Last Wednesday, Coach Jerry Sloan, NBA Hall of Famer reported that he is suffering with Parkinson´s and Lewy body dementia.
Jerry Sloan was coach of the Utah Jazz from 2009 to 2011. He was inducted into the Hall of Fame in 2009. He is currently the senior basketball adviser for the Jazz and attends games regularly.
He told The Tribune that the reason why he decided to go public is because the symptoms of the disease are more noticeable now. Parkinson´s disease is a degenerative disease that causes constant tremors. In the case of Lewy body dementia, this is a neurological disease that causes memory loss and difficulties with problem solving.
The Jazz said in a statement, “Jerry Sloan is and always will be a beloved member of the Utah Jazz family, and we know he will approach this fight with the same grit and determination he displayed as a Hall of Fame coach and All-Star player in the NBA for 40-plus years.”
Sloan, who is 74 years old, has made it very clear that he does not want anybody to be sorry for him. In fact, he still walks 4 miles every day.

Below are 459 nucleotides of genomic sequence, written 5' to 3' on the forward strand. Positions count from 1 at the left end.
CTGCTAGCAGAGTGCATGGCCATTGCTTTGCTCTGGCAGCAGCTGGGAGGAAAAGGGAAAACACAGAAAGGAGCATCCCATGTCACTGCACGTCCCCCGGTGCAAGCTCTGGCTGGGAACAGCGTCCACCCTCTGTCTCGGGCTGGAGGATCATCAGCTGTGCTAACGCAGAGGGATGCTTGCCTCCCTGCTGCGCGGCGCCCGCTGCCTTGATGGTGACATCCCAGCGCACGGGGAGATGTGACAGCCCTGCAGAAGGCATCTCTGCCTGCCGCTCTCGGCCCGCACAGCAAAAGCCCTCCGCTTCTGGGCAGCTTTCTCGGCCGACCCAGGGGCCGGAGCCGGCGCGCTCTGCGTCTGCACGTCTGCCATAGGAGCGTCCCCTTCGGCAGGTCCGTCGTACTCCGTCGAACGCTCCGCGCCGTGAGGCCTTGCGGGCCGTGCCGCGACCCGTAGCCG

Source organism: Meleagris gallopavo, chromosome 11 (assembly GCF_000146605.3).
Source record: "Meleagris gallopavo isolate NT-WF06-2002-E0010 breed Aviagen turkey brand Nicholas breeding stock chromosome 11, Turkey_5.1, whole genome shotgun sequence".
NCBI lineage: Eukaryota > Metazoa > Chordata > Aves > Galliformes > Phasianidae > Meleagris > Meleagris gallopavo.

Sloan started his career in professional basketball in the 1965-66 season with the Baltimore Bullets. After that, he moved on to play with the Chicago Bulls for ten years. This is where he made his greatest accomplishments. He was a two-time All-Star and he was selected four times to the first-team all-defensive team and twice to the second team.
He averaged 14.0 points a game. An injury in 1976 forced Sloan to retire. Right after, he coached the Bulls for four years. In 1985, he joined the Jazz as assistant coach, moving to the lead spot three years later, a position that he held for 23 seasons.
Sloan took the Utah Jazz to the NBA finals in 1997 and 1998 but lost both finals to Michael Jordan´s Chicago Bulls. Sloan left coaching with 1,221 victories, the third best ever.